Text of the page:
The Principle of Respect
Finally, the principle of respect deals with your respectful behavior toward other people. This is not about someone earning your respect, it’s about the choices you make in how you act around others. In fact, you don’t need to feel respect for another person to treat them respectfully.
Even when someone is treating you poorly, you can hold yourself to a higher standard. When you allow yourself to get dragged down into the mud, the mire, and the muck of disrespectful behavior, it reflects poorly on you. Learn to maintain your calm demeanor by practicing emotional intelligence techniques, thinking before you speak (especially in anger), and not attacking another person’s character, nor their personality.
One simple technique for acting respectfully is to remember your basic manners. Say please, thank you, and you’re welcome.
Another technique for acting with respect is to be on time. If you find yourself frequently saying things like, “I’m sorry I’m late. The traffic was terrible.” or “I’m sorry I’m late. There was a train blocking the road.”, you weren’t late because of bad traffic or Union Pacific. You were late because you didn’t leave early enough.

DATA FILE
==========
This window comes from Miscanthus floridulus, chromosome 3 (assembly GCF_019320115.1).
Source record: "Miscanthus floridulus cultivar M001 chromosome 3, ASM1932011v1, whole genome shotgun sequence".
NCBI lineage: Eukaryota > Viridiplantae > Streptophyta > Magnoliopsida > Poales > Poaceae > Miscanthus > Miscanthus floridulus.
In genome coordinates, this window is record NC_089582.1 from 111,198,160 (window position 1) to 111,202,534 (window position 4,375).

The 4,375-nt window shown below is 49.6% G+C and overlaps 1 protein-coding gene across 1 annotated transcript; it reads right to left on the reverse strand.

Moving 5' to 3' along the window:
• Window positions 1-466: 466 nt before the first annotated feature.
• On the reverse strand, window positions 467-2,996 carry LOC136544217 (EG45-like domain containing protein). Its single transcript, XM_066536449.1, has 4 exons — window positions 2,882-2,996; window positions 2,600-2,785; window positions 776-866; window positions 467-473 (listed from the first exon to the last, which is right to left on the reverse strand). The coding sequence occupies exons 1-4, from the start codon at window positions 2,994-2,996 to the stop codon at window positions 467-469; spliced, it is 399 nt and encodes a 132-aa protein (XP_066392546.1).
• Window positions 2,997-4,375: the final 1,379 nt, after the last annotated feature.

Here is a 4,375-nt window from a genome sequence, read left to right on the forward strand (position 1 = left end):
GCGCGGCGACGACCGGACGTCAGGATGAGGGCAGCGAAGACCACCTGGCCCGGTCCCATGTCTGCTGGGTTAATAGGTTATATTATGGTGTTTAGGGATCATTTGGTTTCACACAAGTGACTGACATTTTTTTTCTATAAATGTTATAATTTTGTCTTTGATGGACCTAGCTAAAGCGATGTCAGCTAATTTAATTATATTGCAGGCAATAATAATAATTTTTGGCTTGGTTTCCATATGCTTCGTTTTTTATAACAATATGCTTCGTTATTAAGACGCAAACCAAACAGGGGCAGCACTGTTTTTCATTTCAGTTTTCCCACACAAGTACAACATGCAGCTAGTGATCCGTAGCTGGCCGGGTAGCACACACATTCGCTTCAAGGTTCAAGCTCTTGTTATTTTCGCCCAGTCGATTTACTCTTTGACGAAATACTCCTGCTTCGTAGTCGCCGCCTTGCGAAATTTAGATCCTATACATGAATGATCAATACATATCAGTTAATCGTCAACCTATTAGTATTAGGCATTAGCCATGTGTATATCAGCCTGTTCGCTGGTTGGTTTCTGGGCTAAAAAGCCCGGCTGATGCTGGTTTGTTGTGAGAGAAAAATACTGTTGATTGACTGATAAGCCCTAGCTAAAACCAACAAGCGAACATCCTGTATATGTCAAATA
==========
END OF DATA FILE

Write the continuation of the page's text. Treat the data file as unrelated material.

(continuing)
Television writer David E. Kelley, in an episode of Boston Legal, wrote, “We teach our children that everyone is entitled to dignity and respect. How pathetic it is when adults can’t abide such a basic lesson in humanity. How unconscionable!”
When you combine your technical competence with the relationship-building tools of compassion, empathy, good listening, and respect, you’ve got a powerful combination for delivering excellent customer service and building a great career!
These five principles are the foundation of a great customer service experience. They’re covered in more detail in my book The 5 Principles of IT Customer Service Success. They’re also at the heart of our on-demand customer service training for IT professionals.
Want more? Check out our on-demand customer service training for IT professionals, based on my books The Compassionate Geek and The 5 Principles of IT Customer Service Success.